Employees are not receiving effective safety orientation training. Make sure that workplace hazards are identified in your APP or department policies. Employees must receive training prior to job duty assignment and whenever exposures or processes change, WAC 206-800-140.
Employees are not using appropriate personal protective equipment (PPE) Conduct a PPE Hazard Assessment and provide appropriate PPE as required under WAC 296-800-160. Require your employees to use necessary PPE. Personal Protective Equipment Guide.
Appropriate emergency washing facilities are not provided in areas where employees mix hazardous chemicals Identify areas where chemical usage requires an emergency shower and/or eyewash facility to be and make sure appropriate emergency washing is provided under WAC 296-800-15030 through –15040.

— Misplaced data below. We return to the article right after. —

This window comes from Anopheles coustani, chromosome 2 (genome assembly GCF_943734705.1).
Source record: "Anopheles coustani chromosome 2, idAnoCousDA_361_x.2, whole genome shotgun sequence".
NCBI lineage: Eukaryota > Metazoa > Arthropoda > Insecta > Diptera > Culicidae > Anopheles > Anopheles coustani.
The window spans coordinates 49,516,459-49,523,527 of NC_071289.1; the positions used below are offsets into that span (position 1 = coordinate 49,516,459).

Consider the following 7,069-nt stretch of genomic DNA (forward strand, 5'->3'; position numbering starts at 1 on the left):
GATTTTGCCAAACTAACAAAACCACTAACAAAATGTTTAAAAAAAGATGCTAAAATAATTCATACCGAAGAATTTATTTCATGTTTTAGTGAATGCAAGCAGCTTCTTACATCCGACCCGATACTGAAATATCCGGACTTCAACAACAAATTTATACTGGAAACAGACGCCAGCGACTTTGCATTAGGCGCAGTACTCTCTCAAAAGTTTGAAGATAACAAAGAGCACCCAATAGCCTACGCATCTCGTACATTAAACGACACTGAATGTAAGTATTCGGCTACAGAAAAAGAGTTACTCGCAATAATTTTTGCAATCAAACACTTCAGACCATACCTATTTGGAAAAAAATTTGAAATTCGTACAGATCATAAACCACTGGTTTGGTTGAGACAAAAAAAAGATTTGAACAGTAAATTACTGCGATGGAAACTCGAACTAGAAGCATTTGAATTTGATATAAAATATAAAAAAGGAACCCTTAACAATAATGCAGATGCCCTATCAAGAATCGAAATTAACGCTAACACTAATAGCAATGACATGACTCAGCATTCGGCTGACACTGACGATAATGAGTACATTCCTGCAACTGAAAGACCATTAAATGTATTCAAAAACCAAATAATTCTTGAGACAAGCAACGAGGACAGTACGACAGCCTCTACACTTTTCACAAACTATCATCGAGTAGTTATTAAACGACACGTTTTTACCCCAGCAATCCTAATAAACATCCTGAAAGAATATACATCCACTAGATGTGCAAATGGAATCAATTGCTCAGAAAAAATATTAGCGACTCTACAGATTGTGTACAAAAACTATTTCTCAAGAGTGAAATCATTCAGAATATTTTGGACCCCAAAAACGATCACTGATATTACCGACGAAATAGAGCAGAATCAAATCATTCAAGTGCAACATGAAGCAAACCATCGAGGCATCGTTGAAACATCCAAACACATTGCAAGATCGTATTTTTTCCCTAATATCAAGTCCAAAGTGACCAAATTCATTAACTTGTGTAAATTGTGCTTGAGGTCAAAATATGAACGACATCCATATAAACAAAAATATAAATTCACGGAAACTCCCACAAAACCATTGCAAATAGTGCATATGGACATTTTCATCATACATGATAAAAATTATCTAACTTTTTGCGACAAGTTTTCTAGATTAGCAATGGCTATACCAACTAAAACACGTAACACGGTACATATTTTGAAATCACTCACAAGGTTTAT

Where there is potential exposure to asbestos a good faith survey is not performed Perform a survey as required by WAC 296-62-07721 and RCW 49.26.13. Communicate results to employees.
Employees with potential exposure to asbestos are not provided effective training. Provide training as required under WAC 296-62-07722.
A written energy control program ( lock out/tag out program) has not been developed. Establish a written energy control program as required by WAC 296-803-20005.
A written Emergency response Plan has not been developed Where there is a risk of uncontrolled releases of hazardous substances develop an Emergency Response Plan as required under WAC 296-824.

a)Signage which restricts entry and directs employees to the nurses station was not posted to prevent the employee from entering the suspected Tuberculosis (TB) patient’s room.